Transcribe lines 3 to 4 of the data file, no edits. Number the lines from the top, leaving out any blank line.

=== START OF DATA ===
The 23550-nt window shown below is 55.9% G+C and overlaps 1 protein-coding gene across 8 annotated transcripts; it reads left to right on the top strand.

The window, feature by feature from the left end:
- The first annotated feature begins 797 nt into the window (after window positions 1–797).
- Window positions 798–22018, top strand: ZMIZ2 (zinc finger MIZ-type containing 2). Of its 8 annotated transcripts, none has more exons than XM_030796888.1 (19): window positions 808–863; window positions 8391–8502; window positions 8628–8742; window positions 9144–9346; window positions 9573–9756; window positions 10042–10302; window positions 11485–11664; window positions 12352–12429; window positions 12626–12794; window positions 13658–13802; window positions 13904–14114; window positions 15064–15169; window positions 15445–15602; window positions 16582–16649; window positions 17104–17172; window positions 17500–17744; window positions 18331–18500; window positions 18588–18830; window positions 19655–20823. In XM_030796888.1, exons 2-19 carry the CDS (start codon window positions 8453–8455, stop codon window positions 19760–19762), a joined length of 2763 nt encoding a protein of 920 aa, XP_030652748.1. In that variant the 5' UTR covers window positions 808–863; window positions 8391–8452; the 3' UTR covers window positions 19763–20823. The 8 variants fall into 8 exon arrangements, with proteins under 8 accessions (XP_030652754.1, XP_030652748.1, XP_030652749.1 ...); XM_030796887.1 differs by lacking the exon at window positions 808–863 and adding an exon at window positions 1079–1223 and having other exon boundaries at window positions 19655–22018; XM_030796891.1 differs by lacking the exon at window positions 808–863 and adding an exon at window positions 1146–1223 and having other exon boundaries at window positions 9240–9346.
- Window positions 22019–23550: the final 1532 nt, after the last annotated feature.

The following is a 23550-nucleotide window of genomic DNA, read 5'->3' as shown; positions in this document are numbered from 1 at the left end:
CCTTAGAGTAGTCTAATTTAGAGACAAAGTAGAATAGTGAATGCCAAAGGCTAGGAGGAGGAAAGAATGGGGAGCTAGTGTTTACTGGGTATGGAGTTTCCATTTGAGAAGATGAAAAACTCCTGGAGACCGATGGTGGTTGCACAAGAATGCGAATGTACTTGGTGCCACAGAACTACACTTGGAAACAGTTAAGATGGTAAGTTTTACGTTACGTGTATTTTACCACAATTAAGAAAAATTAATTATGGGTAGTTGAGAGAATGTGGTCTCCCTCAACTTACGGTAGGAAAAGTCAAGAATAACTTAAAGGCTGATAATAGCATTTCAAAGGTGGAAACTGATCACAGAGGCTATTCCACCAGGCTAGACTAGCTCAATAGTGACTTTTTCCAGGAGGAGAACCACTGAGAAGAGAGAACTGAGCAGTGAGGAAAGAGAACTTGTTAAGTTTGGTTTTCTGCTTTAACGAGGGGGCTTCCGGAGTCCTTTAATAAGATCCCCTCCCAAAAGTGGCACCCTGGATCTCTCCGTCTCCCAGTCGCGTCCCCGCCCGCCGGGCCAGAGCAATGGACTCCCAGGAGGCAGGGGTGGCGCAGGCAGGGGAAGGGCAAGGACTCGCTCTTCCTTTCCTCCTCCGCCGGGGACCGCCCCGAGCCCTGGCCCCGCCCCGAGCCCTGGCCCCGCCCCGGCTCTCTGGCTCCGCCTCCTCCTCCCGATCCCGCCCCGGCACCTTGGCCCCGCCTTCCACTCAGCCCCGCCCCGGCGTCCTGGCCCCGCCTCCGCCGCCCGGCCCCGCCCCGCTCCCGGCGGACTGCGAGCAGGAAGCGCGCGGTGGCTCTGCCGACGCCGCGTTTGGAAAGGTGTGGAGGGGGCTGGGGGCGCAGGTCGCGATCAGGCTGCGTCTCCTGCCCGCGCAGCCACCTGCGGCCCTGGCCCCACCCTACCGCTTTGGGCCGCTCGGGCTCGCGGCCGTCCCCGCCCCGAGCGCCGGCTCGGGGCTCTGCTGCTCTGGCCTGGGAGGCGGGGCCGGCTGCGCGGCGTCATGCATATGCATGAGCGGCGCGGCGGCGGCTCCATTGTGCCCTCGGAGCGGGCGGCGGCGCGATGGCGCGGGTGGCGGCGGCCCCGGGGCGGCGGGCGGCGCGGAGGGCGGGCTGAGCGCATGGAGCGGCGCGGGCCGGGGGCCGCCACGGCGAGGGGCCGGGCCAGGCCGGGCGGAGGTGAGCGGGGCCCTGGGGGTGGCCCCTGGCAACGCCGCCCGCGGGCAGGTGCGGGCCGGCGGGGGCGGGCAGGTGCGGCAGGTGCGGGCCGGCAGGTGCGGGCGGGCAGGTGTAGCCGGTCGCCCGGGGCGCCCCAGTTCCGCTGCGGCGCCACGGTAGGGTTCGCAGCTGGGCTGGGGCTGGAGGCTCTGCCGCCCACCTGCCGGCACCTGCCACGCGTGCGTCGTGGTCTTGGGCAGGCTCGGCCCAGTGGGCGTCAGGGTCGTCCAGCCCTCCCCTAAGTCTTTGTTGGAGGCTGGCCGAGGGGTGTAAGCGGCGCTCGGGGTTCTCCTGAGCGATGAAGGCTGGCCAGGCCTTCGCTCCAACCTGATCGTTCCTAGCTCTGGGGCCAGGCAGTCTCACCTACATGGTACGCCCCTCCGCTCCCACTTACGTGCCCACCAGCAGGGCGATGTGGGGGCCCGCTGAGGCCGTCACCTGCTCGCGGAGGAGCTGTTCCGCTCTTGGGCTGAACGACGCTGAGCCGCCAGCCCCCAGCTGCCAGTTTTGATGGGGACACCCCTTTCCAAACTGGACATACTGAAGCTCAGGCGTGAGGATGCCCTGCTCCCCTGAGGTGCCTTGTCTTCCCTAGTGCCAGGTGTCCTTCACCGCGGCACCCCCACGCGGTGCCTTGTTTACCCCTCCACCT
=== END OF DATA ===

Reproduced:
- The first annotated feature begins 797 nt into the window (after window positions 1–797).
- Window positions 798–22018, top strand: ZMIZ2 (zinc finger MIZ-type containing 2). Of its 8 annotated transcripts, none has more exons than XM_030796888.1 (19): window positions 808–863; window positions 8391–8502; window positions 8628–8742; window positions 9144–9346; window positions 9573–9756; window positions 10042–10302; window positions 11485–11664; window positions 12352–12429; window positions 12626–12794; window positions 13658–13802; window positions 13904–14114; window positions 15064–15169; window positions 15445–15602; window positions 16582–16649; window positions 17104–17172; window positions 17500–17744; window positions 18331–18500; window positions 18588–18830; window positions 19655–20823. In XM_030796888.1, exons 2-19 carry the CDS (start codon window positions 8453–8455, stop codon window positions 19760–19762), a joined length of 2763 nt encoding a protein of 920 aa, XP_030652748.1. In that variant the 5' UTR covers window positions 808–863; window positions 8391–8452; the 3' UTR covers window positions 19763–20823. The 8 variants fall into 8 exon arrangements, with proteins under 8 accessions (XP_030652754.1, XP_030652748.1, XP_030652749.1 ...); XM_030796887.1 differs by lacking the exon at window positions 808–863 and adding an exon at window positions 1079–1223 and having other exon boundaries at window positions 19655–22018; XM_030796891.1 differs by lacking the exon at window positions 808–863 and adding an exon at window positions 1146–1223 and having other exon boundaries at window positions 9240–9346.